Judge Denies DOJ Suit on Most of California Immigration Laws

SACRAMENTO, Calif. (CN) –Delivering another key victory for California, a federal judge on Monday dismissed the heart of the Trump administration’s lawsuit against three 2017 state immigration laws.

U.S. District Judge John Mendez dismissed claims against Senate Bill 54, often referred to as the Sanctuary State Law, and a bill which requires inspections of state detention facilities that contract with the U.S. Immigration and Customs Enforcement.

The George W. Bush appointee tossed out the claims just four days after denying the federal government’s motion to freeze SB 54. Mendez ruled that the law, which restricts state and local law enforcement agencies’ cooperation with federal immigration authorities, does not violate the Supremacy Clause of the U.S. Constitution.

California officials cast the order as a win for states’ rights.

“Though the Trump Administration may continue to attack a state like California and its ability to make its own laws, we will continue to protect our constitutional authority to protect our residents and the rule of law,” California Attorney General Xavier Becerra said in a statement.

Democratic State Sen. Kevin de Leon, who helped write and pass the contentious immigration bills, called Mendez’s order a “stunning defeat for Trump in the courts and an overwhelming victory for the rule of law.”

U.S. Attorney General Jeff Sessions sued California over the trio of laws in March, claiming that they were created solely to obstruct immigration operations.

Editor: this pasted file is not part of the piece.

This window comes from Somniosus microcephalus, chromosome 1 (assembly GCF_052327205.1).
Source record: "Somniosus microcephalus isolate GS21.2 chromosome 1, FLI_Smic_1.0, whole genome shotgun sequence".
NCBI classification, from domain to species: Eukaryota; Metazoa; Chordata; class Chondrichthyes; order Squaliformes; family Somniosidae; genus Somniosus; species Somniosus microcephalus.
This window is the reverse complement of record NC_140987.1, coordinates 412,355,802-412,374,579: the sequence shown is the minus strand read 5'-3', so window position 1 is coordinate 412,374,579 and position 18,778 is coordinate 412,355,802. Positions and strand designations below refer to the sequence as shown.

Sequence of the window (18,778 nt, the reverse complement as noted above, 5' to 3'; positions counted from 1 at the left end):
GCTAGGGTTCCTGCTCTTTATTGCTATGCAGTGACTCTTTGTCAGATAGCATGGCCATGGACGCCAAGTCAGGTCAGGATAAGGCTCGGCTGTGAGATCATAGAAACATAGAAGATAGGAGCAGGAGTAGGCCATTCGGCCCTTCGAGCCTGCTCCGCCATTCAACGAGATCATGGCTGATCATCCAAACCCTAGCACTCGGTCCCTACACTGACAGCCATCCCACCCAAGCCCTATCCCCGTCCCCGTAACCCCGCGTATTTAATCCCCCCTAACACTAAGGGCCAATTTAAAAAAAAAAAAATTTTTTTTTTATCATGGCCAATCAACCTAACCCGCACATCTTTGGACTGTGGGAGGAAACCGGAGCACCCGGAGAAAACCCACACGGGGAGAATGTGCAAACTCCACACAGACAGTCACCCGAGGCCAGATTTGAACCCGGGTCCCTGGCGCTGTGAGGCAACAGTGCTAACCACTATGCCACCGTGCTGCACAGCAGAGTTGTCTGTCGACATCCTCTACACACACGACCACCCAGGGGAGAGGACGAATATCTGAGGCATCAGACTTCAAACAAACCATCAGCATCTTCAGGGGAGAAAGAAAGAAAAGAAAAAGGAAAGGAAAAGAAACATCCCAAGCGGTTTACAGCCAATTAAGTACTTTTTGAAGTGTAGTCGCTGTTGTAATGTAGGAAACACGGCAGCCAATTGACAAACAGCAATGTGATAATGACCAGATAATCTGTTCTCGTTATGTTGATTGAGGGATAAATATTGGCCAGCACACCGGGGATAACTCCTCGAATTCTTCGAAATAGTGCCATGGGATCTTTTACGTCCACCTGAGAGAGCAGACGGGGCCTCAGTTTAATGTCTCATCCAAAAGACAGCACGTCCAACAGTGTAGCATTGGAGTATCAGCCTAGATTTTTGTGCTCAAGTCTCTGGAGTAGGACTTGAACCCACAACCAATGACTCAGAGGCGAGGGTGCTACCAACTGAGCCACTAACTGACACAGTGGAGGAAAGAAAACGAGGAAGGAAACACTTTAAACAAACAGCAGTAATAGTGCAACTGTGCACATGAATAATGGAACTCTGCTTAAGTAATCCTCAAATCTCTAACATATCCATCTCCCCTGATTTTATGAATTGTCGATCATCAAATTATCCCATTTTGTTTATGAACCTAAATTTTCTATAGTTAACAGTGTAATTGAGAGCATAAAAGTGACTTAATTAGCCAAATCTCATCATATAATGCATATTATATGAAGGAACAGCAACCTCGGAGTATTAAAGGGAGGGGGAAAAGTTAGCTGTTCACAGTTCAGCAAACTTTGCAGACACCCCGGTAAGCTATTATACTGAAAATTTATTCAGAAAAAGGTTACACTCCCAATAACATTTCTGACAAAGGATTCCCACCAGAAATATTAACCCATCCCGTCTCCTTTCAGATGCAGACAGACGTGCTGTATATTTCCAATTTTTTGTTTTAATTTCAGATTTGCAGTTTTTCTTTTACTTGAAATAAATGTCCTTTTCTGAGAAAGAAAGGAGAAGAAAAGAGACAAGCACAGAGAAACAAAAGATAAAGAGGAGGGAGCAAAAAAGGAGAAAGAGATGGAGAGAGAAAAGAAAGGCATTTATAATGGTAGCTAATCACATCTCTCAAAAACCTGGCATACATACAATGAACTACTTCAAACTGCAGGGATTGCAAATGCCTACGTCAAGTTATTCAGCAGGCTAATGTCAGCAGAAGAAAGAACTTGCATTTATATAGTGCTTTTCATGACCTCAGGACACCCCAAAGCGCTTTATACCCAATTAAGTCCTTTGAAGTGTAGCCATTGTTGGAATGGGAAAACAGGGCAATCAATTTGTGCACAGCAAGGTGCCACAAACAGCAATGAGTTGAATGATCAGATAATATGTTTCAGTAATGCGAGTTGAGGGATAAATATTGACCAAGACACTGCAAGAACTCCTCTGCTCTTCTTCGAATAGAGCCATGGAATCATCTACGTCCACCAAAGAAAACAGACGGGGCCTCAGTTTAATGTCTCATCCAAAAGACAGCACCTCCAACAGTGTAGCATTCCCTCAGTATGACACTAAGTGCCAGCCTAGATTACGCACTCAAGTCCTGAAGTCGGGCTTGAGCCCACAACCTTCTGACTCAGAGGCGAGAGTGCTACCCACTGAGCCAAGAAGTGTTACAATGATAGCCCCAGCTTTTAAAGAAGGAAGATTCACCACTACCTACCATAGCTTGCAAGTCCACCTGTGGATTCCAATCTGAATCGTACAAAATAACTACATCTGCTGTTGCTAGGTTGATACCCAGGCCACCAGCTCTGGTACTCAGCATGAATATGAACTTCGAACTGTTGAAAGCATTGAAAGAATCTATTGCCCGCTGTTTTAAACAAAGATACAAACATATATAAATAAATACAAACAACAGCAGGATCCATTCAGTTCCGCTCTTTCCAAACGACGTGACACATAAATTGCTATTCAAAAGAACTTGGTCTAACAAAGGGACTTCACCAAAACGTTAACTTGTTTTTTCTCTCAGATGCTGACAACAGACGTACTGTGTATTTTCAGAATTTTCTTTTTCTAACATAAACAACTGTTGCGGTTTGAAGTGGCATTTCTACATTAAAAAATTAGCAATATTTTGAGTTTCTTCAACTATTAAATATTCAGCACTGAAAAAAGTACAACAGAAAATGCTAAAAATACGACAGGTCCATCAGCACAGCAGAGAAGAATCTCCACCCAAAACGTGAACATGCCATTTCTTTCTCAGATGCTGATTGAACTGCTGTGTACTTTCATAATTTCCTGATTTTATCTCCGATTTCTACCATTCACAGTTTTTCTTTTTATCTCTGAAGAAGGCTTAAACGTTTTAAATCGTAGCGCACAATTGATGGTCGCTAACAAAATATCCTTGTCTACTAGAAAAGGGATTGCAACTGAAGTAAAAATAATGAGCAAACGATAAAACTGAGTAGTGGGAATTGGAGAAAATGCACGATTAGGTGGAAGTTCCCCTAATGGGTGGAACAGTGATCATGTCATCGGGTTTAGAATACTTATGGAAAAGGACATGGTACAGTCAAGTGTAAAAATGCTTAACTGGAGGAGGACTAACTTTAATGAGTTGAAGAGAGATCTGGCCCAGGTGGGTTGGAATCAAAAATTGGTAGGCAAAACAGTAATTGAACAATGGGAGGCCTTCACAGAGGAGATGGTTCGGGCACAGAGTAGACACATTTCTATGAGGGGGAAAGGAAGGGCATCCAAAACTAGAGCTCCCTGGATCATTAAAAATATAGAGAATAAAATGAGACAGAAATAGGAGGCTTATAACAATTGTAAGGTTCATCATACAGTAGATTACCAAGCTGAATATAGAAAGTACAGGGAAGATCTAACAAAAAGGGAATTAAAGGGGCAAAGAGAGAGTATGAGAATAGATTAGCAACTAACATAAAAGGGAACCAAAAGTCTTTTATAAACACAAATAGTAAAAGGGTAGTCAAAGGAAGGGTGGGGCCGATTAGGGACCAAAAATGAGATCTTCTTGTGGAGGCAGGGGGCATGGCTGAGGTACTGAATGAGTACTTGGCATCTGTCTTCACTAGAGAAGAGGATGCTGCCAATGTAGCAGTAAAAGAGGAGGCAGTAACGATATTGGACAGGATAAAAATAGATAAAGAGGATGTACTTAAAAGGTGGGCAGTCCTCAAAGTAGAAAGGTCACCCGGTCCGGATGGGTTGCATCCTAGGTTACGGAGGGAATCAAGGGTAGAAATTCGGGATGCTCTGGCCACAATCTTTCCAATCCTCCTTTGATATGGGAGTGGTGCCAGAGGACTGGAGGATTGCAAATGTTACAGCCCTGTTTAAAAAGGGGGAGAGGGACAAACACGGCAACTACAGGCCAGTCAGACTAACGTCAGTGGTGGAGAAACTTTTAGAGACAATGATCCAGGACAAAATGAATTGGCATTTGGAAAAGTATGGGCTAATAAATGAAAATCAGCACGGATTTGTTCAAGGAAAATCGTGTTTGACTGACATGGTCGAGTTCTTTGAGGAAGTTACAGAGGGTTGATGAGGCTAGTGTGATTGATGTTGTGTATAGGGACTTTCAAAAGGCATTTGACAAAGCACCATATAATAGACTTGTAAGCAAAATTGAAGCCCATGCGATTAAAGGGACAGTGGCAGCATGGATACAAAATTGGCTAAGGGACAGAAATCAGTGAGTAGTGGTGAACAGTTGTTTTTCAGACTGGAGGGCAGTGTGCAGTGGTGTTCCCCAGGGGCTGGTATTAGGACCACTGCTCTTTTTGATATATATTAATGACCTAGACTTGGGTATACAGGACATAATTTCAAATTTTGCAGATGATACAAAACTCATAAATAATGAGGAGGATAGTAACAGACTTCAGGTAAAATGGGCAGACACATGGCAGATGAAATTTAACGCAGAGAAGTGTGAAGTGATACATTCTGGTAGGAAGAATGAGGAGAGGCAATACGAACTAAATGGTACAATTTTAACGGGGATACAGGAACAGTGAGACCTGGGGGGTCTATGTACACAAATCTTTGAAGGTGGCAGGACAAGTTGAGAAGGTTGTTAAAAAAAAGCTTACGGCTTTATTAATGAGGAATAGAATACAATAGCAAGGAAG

Dozens of Republican-led states filed briefs in support of the lawsuit, while civil rights groups and cities such as New York, Chicago and Seattle backed the state’s defense of the sanctuary laws.

The sides argued the federal government’s motion for preliminary injunction for nearly six hours last month in downtown Sacramento. Last week, Mendez upheld the state’s signature immigration policy, saying that SB 54 is not an “obstacle” to federal immigration agencies.

“This court finds that AB 103, SB 54 and the employee notice provision of AB 450 are permissible exercises of California’s sovereign power,” Mendez ruled.

Mendez dismissed the federal government’s claims on Monday without leave to amend. He said the parties have “extensively litigated” the laws since March and that “new allegations will not cure the deficiencies in plaintiff’s complaint.” He allowed the federal government’s claims against a law barring California employers from allowing ICE to inspect their property without a warrant to stand.

The federal government signaled last week it would appeal the judge’s orders.

“While we are disappointed that California’s other laws designed to protect criminal aliens were not yet halted, the Justice Department will continue to seek out and fight unjust policies that threaten public safety,” said DOJ spokesman Devin O’Malley last week.

Mendez directed the parties to file a status report before the end of the month and explain how the case will proceed.

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